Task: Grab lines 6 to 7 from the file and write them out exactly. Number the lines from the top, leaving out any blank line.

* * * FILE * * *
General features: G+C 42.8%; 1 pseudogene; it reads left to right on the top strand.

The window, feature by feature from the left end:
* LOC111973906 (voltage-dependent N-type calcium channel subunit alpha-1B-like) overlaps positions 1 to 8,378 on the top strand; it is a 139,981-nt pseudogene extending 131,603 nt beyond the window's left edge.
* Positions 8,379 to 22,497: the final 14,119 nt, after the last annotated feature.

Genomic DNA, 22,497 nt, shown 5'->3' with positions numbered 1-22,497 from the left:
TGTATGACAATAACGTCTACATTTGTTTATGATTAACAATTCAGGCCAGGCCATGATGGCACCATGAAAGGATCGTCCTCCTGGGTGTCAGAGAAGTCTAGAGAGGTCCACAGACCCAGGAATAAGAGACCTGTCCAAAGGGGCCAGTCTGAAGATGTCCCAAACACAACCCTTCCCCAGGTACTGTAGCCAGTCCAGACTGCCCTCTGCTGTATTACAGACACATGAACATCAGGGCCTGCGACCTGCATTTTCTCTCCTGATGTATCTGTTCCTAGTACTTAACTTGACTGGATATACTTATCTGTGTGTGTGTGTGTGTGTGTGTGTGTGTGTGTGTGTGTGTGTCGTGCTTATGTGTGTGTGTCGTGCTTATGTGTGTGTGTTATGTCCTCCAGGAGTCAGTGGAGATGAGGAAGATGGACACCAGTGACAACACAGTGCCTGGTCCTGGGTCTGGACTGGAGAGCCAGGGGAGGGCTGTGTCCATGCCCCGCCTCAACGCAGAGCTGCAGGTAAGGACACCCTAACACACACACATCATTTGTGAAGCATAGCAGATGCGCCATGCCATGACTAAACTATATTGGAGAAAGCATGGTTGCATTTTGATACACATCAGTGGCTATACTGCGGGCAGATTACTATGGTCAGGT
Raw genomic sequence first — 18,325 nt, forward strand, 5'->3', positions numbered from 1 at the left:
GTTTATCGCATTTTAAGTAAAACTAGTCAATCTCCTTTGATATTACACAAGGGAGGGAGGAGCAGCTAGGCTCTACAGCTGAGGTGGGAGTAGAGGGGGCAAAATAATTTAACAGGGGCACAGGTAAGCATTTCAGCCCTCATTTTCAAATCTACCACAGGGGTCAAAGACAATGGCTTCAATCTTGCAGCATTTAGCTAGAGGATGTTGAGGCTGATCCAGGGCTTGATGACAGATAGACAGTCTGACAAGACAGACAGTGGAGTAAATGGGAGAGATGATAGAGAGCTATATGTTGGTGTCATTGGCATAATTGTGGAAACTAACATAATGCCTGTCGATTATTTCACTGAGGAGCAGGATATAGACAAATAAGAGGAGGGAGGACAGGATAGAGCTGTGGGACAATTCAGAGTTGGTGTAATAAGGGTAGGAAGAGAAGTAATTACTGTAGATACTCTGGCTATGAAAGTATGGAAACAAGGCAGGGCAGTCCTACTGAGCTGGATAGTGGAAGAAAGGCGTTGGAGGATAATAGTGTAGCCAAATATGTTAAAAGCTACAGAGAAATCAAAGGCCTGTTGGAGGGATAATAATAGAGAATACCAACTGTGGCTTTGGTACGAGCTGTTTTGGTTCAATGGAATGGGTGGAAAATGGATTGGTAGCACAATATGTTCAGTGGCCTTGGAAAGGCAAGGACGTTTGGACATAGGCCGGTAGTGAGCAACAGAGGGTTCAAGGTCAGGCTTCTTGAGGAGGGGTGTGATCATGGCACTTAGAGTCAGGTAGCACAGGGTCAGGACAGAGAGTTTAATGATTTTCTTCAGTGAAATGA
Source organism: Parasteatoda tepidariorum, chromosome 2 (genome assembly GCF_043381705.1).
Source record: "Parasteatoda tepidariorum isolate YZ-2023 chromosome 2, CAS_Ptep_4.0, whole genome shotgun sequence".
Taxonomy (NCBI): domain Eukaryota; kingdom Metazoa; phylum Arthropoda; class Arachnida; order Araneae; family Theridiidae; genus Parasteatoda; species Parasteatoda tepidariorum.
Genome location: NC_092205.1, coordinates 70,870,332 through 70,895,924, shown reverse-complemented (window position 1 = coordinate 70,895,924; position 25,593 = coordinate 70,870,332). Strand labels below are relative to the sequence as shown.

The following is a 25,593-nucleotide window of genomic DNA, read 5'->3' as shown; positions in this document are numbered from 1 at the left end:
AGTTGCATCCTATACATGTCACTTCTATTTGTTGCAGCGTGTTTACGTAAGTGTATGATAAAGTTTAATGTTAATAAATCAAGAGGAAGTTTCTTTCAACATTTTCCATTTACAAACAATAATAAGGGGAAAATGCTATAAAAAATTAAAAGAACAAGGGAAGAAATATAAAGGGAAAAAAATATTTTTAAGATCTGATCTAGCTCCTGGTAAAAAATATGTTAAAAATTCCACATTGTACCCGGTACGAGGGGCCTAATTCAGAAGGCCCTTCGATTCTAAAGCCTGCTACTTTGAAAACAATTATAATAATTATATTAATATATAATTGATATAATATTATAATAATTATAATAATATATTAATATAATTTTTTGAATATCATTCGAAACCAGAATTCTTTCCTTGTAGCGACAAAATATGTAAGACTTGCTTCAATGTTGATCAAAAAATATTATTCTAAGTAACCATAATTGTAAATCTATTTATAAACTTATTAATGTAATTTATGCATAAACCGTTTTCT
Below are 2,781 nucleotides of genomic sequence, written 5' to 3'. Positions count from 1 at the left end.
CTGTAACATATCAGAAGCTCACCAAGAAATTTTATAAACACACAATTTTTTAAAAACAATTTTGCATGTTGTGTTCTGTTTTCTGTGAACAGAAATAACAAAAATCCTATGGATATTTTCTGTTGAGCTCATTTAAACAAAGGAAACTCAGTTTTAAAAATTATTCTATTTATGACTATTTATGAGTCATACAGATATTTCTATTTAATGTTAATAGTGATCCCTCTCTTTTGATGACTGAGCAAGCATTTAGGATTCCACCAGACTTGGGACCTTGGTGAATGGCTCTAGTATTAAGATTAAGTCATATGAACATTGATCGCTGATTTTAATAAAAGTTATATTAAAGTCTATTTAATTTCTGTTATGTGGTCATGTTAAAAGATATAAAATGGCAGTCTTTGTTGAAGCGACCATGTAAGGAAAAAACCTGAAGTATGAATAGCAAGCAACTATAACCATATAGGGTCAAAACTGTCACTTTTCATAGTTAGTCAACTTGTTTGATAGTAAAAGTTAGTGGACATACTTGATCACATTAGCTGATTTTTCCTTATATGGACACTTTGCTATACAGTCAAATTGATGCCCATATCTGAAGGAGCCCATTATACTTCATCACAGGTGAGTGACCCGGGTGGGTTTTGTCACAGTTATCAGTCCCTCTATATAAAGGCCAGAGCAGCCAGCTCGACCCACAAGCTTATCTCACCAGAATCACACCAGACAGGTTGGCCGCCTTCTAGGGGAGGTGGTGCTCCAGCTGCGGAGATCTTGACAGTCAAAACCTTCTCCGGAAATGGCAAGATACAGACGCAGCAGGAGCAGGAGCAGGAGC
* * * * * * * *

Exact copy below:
TGTATGACAATAACGTCTACATTTGTTTATGATTAACAATTCAGGCCAGGCCATGATGGCACCATGAAAGGATCGTCCTCCTGGGTGTCAGAGAAGTCTAGAGAGGTCCACAGACCCAGGAATAAGAGACCTGTCCAAAGGGGCCAGTCTGAAGATGTCCCAAACACAACCCTTCCCCAGGTACTGTAGCCAGTCCAGACTGCCCTCTGCTGTATTACAGACACATGAACATCAGGGCCTGCGACCTGCATTTTCTCTCCTGATGTATCTGTTCCTAGTACTTAACTTGACTGGATATACTTATCTGTGTGTGTGTGTGTGTGTGTGTGTGTGTGTGTGTGTGTGTGTCGTGCTTATGTGTGTGTGTCGTGCTTATGTGTGTGTGTTATGTCCTCCAGGAGTCAGTGGAGATGAGGAAGATGGACACCAGTGACAACACAGTGCCTGGTCCTGGGTCTGGACTGGAGAGCCAGGGGAGGGCTGTGTCCATGCCCCGCCTCAACGCAGAGCTGCAGGTAAGGACACCCTAACACACACACATCATTTGTGAAGCATAGCAGATGCGCCATGCCATGACTAAACTATATTGGAGAAAGCATGGTTGCATTTTGATACACATCAGTGGCTATACTGCGGGCAGATTACTATGGTCAGGT
Raw genomic sequence first — 18,325 nt, forward strand, 5'->3', positions numbered from 1 at the left: